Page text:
A stock culture of D. pteronyssinus was obtained from the company Insect Services GmbH, Berlin. Mites were kept on a diet of dried yeast, fish food (Tetramin) and wheat flour (2:1:2) in closed desiccators (Ø 150 mm, height 150 mm) at 70%–75% relative humidity and 22–24 °C. Mite species, sexes and developmental stages were identified using the keys provided by Hughes .
2.2. Chemical Analyses
Previous analysis of mite cultures by us has shown that mite extracts might miss important pheromonal components because pheromone storage in mite glands might be limited . In addition, extracts can contain substances that are not normally emitted by mites, e.g., alarm pheromones or defensive compounds, which are released only at disturbance. Therefore, to study the sex specific release of chemical substances by undisturbed mites, headspace analysis using solid phase micro extraction (SPME) using undisturbed mites was performed. 100 adult females or males were placed in a 4 mL glass vial (Ø 13 mm, height 46 mm) together with 250 mg rearing substrate. The neck of the vial was covered with Teflon® to prevent mites from escaping. To avoid disturbance of the mites, which can be detected by the presence of citral in the headspace, vials were closed with a screw cap with gauze (60 × 60 per cm2) after transfer of the mites and kept for 3 days at rearing conditions. After 3 days the gauze was carefully replaced by a rubber septum in order to not disturb the mites. An SPME-fiber (Stable Flex TM 65 μm PDMS-DVB coating) was introduced through the rubber septum in the headspace of the vial for 45 min. Afterwards, the SPME-fiber was introduced into the injector of a GC/MS system (Agilent: GC 6890N; MS: MSD 5973) and desorbed for 2 min at 300 °C. The gas chromatograph was equipped with a 30 m fused-silica-capillary HP5 column (Agilent) and programmed as follows: 60 °C for 3 min, then with 3 °C/min to 300 °C. All compounds were identified by comparison of mass spectra and gas chromatographic retention times to those of synthetic reference material. To verify that compounds were released by the mites and not by the culture medium, the headspace of pure medium was analyzed accordingly. For tentative quantifications of compounds selected for bioassays (see below), 10 to 30 mites were placed in 4 mL glass vials (Ø 13 mm, 46 mm high) and the volatiles in the headspace were analyzed by introducing an SPME-fiber for 30 min as described above. To determine the quantities released within these 30 min, peak areas from these analyses were compared with peak areas from calibration curves. These were obtained by SPME-analyses of the headspace of 4 mL glass vials containing filter papers with different concentrations of the respective synthetic compounds.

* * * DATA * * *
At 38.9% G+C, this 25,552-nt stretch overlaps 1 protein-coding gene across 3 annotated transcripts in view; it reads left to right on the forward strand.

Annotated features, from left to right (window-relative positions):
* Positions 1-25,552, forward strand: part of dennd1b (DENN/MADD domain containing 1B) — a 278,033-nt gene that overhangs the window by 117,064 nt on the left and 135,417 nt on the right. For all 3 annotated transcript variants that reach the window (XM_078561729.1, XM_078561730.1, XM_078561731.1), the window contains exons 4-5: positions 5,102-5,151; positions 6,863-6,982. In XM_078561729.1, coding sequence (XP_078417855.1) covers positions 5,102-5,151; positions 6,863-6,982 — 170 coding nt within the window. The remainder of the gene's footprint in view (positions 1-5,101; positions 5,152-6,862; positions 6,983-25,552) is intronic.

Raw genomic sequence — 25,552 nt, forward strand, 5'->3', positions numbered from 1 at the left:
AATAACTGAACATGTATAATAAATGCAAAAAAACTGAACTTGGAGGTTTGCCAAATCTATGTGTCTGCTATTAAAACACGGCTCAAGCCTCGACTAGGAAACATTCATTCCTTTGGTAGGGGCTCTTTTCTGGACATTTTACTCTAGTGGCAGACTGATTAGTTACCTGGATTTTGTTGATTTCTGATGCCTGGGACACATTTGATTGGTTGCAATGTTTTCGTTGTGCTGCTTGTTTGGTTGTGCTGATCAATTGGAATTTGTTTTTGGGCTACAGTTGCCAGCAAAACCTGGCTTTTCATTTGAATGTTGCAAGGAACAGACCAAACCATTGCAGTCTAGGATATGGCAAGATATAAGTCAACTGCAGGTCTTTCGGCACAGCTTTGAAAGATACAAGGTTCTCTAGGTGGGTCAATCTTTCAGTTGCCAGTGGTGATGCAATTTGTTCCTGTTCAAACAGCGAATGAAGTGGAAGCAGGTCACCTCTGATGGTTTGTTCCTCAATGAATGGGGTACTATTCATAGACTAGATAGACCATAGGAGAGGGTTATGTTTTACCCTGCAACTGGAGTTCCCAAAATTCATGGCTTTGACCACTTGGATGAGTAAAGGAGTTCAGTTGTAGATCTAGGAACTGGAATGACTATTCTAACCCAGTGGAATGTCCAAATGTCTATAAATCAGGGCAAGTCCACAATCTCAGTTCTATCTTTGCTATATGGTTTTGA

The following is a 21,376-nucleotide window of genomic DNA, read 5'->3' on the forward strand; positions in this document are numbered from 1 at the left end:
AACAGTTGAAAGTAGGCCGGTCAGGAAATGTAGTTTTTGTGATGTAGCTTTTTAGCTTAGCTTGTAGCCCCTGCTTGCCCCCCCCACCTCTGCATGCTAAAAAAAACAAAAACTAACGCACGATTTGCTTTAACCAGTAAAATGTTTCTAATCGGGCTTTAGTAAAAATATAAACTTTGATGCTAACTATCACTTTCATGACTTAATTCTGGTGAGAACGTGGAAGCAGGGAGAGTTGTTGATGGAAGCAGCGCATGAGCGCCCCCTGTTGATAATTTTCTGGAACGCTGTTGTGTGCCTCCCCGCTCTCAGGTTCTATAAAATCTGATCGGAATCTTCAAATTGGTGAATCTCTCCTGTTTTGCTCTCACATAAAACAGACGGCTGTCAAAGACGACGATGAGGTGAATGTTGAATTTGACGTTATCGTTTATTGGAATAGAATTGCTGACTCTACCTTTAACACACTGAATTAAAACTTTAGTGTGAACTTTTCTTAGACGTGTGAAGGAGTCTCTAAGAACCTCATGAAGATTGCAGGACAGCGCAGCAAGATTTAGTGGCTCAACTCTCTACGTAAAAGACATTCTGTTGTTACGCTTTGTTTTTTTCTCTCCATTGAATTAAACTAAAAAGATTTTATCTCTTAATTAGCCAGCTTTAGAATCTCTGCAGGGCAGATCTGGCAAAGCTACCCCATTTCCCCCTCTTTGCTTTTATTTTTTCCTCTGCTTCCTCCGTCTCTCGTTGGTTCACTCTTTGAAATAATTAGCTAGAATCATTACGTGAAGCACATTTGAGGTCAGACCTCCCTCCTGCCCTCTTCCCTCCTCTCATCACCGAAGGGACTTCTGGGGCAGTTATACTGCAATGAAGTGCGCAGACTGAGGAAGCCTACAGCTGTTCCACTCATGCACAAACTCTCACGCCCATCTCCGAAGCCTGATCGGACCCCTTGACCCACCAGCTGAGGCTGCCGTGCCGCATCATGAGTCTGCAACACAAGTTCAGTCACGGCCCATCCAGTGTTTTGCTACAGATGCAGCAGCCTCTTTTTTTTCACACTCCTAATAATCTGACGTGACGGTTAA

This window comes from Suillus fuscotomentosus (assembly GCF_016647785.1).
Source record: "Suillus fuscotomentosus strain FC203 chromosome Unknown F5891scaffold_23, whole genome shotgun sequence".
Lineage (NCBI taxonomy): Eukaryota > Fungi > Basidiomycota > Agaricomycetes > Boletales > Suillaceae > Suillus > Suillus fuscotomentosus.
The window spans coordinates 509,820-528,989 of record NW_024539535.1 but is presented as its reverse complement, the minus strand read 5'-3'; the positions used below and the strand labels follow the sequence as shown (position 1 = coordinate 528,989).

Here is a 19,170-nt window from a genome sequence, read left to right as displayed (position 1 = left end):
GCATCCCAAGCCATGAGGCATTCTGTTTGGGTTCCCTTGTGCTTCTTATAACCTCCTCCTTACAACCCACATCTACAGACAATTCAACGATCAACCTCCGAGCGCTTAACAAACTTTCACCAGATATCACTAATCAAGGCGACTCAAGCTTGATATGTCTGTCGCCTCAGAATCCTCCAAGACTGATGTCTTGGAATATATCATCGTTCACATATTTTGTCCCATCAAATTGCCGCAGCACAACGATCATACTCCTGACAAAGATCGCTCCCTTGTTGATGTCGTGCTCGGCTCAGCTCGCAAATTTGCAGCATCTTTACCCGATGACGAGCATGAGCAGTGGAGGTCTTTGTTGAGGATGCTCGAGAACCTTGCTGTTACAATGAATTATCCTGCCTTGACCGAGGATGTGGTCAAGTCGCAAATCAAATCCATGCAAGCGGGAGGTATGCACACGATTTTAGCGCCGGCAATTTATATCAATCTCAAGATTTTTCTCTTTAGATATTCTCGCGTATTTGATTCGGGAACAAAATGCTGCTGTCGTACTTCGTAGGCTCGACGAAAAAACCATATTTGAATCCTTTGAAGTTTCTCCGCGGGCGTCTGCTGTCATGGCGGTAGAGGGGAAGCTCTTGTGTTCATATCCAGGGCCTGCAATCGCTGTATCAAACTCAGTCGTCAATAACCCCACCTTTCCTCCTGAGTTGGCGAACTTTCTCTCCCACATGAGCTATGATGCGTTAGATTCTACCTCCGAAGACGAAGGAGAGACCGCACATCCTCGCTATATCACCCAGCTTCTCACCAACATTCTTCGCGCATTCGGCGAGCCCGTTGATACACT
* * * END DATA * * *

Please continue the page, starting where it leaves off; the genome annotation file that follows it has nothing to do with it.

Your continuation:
Neryl propionate (3) was synthesized from nerol (1) and propionyl chloride (2) (Figure 1). To an ice-cooled solution of nerol (1.54 g, 10 mM) in abs. pyridine (20 mL) propionyl chloride (0.93 g, 10 mM) was added slowly. After stirring over night at 0 °C the mixture was poured on ice, extracted with diethyl ether (3×), washed with HCl sol. (1 N) and sat. NaHCO3 sol., drying with Na2SO4 the solvent was removed, and the product purified by column chromatography on silica (hexane/diethyl ether 5:1. A chemically pure colorless oil was obtained (1.51 g, 7.2 mM, 72% yield). The Z/E ratio of the product was 97:3.
(Z)-8-Heptadecene (6) was synthesized by a Wittig reaction from 1-bromononane (4) and octanal (5) using the conditions of Pempo et al. . Instead of n-butyllithium sodium hexamethyldisilazide (NaHMDS) was used as non-nucleophilic base. The product was purified by column chromatography on silica (hexane) and was obtained chemically pure in 72% yield. The Z/E ratio was 96:4. The spectroscopical data were identical to those already published .